With a not-so-small and kinda-Facebook-like update that Twitter made to its profiles recently, the ephemeral micro-blogging service also released a new feature: Pinned Tweets.
"Pinned Tweet: Pin one of your Tweets to the top of your page, so it’s easy for your followers to see what you’re all about."
It's a Tweet that stays at the top of your timeline, with new Tweets falling beneath it in the standard, reverse chronological order. It's a simple concept, but it's just not exactly clear what to use a Pinned Tweet for, or how to get the most out of it.
Twitter has always been "in the moment". On your feed, Tweets move by quickly. There's no unread count to show you what's been missed. Tweet markers—essentially a Twitter bookmark that holds your spot—are handled purely by third-party developers, not Twitter itself.
Twitter's access to old Tweets is basically a joke. Your options to browse your own old Tweets are either: endless scrolling or a multi-step process wherein you request an archive of all your Tweets that eventually comes as a zip with a csv of Tweets, instructions in a README.txt, and an archive browsing tool that's just an html file you open in your browser. So, ya know, real user friendly.
Twitter's Advanced Search offers up date filters, but they don't really work. A search on Twitter—2009 to present—looking for the word "damn" among my Tweets returned only five Tweets. Trust me, there are a lot more. Twitter's own archive browser returned nearly 50 for the same period.
Comcast: You can include 30 damn turtles in your commercials, I still won't like you.— Leif Nordberg (@leifnordberg) November 19, 2009
All of this is to say that while the lack of access to historical Tweets, even your own, is a problem, it's also a feature. Twitter's simplicity and the "focus on the moment" / "what's happening now?" dimension is part of the appeal and shapes the way the community interacts. You aren't expected to read every Tweet in your feed. You aren't able to go back and edit old Tweets (just delete them), and they're buried deep in everyone else's feeds too, so the need to see or manage a past Tweet is diminished. The focus is on now.
The Pinned Tweet is different. It's a Tweet out of time. It's also the first time you're able to say, "I think this Tweet is important". With a Pinned Tweet you're not answering "What's happening now?", but... but what?
The first use of Pinned Tweets that comes to mind is "The Welcome Message". I'm coming down firmly on this being the dumbest. I understand the urge—the Twitter Bio is limited in characters and its placement and size is diminished in the new layout. So, why not use it to display some welcome text and more information about you?
You're still working in the medium of a Tweet—it's going to be broadcast to everyone before you pin it. It looks hokey and feels disingenuous. The words "welcome", "hello", and "greetings" shouldn't ever appear. God help you if you say, "Hola" and you're not a Spanish speaker.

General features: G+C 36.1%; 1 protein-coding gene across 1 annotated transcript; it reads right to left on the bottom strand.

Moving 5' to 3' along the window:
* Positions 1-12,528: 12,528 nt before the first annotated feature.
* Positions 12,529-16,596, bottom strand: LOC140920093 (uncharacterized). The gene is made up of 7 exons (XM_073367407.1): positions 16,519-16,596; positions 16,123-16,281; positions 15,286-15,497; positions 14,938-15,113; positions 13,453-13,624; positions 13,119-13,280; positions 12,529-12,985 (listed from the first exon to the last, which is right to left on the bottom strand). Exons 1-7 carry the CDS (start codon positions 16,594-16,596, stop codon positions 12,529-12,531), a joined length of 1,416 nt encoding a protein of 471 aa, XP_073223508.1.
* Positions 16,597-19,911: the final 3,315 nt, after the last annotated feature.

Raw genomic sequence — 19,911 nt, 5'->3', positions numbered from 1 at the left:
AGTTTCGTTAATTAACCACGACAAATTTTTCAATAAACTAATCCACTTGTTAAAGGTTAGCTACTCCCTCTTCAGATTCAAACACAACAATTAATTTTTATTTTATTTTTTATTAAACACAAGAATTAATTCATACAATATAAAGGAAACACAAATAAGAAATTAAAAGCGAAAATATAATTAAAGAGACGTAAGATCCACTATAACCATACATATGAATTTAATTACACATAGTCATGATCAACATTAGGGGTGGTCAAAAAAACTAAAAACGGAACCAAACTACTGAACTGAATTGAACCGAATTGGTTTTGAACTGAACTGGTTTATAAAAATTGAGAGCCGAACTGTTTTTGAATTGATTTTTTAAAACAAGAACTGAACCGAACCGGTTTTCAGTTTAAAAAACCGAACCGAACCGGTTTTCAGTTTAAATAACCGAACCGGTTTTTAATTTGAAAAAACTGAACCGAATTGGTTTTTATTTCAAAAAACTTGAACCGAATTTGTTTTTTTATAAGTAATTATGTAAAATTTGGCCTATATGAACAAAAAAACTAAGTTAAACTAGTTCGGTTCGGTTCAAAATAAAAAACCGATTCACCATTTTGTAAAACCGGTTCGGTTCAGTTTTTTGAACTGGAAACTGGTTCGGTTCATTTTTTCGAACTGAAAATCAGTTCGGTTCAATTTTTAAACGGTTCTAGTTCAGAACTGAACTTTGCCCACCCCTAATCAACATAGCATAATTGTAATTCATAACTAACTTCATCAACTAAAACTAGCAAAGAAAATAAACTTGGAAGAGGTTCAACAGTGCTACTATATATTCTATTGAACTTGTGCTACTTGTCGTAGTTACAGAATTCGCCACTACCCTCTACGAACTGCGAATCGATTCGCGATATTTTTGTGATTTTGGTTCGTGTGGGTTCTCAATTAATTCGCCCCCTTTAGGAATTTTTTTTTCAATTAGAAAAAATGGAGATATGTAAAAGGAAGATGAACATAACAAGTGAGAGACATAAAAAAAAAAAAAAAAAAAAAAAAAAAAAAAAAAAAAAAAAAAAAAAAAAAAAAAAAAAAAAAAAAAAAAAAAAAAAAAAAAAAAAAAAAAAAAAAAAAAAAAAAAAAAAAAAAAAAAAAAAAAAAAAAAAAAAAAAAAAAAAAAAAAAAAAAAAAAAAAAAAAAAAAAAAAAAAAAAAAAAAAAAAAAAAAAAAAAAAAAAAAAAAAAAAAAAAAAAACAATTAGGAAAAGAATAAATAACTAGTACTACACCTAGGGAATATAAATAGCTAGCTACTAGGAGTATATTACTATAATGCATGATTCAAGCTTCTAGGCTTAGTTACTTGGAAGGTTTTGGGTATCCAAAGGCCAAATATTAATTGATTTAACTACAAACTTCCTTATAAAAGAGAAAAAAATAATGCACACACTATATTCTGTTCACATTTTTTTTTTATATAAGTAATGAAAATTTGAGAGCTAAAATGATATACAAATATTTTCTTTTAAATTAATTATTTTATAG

For a few folks, this is an opportunity to make sure that a visitor will always see a high-quality Tweet. Comedians command a huge presence on Twitter, and for similar groups, Pinned Tweets can be a tool to say, "See, there's good stuff in here," to first time visitors without worrying if the most recent Tweets are at-replies or promotional messages.
It's new, but the artists will find their voice. I'm expecting great things.
Particularly for readers of this blog, I think this is the most appropriate use. I'm thinking of it kinda like, "This our Tweet of the Week" (maybe month). If you're in campaign mode, this is the nicely written ask with a hashtag and a link to your donation page and an image. If you're holding a live event, this is a link to the conference schedule and map (and a hashtag).
With this approach, the Pinned Tweet is a semi-permanent fixture. It's used to put what you're currently talking about in context. Yes, that means it should be swapped out regularly, which also means it's probably a must-have on your content calendar.
It all starts with a Tweet. Anything that can be in a Tweet can be pinned to the top of your profile. I'm talking Twitter Cards. With Twitter Cards, you can augment a Tweet with rich media (that doesn't count against the 140-characters): photos, mobile apps, embedded video and audio, and additional text from a blog or webpage are just a few of them.
(P.S. Twitter Cards are the bee's knees. If you haven't installed it on your website, check out this short guide on how to get Twitter Cards set up on Drupal using the Meta Tags module.)
Go forth. Tweet. Pin. Be merry.
This is my best tweet. I wish it could last forever.— mat honan (@mat) April 8, 2014